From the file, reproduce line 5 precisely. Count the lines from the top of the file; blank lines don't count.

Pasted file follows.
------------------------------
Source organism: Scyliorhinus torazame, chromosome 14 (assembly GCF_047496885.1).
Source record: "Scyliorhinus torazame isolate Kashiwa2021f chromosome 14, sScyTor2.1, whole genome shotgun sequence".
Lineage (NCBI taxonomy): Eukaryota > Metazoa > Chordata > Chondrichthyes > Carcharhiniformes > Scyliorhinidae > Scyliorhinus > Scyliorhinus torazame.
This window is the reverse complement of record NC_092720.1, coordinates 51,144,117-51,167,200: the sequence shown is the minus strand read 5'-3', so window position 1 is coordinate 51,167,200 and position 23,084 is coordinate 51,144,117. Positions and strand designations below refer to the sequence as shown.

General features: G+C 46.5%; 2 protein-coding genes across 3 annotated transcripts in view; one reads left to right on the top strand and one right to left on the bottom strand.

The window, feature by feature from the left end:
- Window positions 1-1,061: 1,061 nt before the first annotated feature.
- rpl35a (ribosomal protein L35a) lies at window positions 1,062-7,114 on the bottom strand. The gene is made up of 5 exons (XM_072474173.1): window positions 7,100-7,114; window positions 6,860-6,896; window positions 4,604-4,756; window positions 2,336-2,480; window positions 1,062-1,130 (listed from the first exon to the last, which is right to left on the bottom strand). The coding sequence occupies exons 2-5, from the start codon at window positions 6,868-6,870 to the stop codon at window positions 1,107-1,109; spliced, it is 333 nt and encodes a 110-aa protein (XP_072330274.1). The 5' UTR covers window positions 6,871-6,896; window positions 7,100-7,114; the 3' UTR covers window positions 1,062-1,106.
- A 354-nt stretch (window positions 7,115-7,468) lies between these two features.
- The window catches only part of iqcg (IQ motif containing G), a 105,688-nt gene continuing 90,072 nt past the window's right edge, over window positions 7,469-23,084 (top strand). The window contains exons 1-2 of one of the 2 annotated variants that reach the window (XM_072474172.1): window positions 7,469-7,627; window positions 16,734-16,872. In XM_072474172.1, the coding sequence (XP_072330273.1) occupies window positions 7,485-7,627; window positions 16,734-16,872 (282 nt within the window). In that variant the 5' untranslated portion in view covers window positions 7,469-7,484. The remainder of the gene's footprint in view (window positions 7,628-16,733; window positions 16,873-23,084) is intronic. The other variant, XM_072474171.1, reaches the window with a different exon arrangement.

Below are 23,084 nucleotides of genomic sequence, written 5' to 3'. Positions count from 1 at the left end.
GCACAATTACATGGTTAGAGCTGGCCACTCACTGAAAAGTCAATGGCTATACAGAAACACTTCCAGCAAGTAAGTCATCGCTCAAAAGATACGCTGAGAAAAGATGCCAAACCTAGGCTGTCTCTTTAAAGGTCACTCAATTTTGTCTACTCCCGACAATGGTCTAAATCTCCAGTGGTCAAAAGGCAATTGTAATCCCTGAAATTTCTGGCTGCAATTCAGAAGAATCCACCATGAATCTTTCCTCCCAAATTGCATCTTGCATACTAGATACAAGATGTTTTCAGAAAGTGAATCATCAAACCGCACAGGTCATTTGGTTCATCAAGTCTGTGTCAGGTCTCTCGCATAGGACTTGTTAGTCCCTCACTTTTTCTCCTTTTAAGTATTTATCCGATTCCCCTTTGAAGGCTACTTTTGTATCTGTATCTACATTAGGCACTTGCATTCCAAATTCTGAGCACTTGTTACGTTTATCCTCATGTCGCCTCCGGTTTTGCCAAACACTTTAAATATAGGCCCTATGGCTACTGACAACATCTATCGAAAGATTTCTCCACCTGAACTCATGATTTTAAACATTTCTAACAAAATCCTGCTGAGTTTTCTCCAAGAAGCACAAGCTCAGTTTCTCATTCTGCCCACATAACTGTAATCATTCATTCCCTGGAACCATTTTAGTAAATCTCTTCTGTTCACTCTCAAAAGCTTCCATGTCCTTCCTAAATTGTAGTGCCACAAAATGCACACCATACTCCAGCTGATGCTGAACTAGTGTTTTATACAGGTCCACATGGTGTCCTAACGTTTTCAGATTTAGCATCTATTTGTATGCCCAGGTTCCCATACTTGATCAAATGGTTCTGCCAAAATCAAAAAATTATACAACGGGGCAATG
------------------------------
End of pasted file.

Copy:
General features: G+C 46.5%; 2 protein-coding genes across 3 annotated transcripts in view; one reads left to right on the top strand and one right to left on the bottom strand.